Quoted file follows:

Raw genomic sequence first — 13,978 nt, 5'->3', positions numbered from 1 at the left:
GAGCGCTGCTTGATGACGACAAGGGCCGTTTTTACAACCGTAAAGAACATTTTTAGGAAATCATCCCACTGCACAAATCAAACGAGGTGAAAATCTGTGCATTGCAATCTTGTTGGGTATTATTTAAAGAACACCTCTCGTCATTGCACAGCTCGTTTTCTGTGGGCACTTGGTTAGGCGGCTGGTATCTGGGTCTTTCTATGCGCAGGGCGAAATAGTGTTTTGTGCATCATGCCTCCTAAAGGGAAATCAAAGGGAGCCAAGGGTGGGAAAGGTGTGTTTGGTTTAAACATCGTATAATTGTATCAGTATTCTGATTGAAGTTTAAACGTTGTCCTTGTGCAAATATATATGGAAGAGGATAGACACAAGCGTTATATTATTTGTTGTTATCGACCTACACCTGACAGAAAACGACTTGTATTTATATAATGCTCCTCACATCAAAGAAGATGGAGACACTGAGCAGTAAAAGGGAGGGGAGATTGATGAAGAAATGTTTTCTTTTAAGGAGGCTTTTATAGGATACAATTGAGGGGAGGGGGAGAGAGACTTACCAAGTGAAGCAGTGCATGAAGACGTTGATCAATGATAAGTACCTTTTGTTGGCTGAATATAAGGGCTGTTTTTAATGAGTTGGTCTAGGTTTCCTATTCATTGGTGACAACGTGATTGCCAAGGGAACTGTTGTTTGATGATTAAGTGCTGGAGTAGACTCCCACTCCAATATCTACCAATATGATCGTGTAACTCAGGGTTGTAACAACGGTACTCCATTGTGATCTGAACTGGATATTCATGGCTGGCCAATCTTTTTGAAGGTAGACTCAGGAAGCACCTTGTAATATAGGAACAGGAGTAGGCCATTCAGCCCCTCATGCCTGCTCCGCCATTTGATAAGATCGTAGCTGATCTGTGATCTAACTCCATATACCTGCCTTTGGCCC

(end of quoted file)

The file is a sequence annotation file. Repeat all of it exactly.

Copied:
Raw genomic sequence first — 13,978 nt, 5'->3', positions numbered from 1 at the left:
GAGCGCTGCTTGATGACGACAAGGGCCGTTTTTACAACCGTAAAGAACATTTTTAGGAAATCATCCCACTGCACAAATCAAACGAGGTGAAAATCTGTGCATTGCAATCTTGTTGGGTATTATTTAAAGAACACCTCTCGTCATTGCACAGCTCGTTTTCTGTGGGCACTTGGTTAGGCGGCTGGTATCTGGGTCTTTCTATGCGCAGGGCGAAATAGTGTTTTGTGCATCATGCCTCCTAAAGGGAAATCAAAGGGAGCCAAGGGTGGGAAAGGTGTGTTTGGTTTAAACATCGTATAATTGTATCAGTATTCTGATTGAAGTTTAAACGTTGTCCTTGTGCAAATATATATGGAAGAGGATAGACACAAGCGTTATATTATTTGTTGTTATCGACCTACACCTGACAGAAAACGACTTGTATTTATATAATGCTCCTCACATCAAAGAAGATGGAGACACTGAGCAGTAAAAGGGAGGGGAGATTGATGAAGAAATGTTTTCTTTTAAGGAGGCTTTTATAGGATACAATTGAGGGGAGGGGGAGAGAGACTTACCAAGTGAAGCAGTGCATGAAGACGTTGATCAATGATAAGTACCTTTTGTTGGCTGAATATAAGGGCTGTTTTTAATGAGTTGGTCTAGGTTTCCTATTCATTGGTGACAACGTGATTGCCAAGGGAACTGTTGTTTGATGATTAAGTGCTGGAGTAGACTCCCACTCCAATATCTACCAATATGATCGTGTAACTCAGGGTTGTAACAACGGTACTCCATTGTGATCTGAACTGGATATTCATGGCTGGCCAATCTTTTTGAAGGTAGACTCAGGAAGCACCTTGTAATATAGGAACAGGAGTAGGCCATTCAGCCCCTCATGCCTGCTCCGCCATTTGATAAGATCGTAGCTGATCTGTGATCTAACTCCATATACCTGCCTTTGGCCC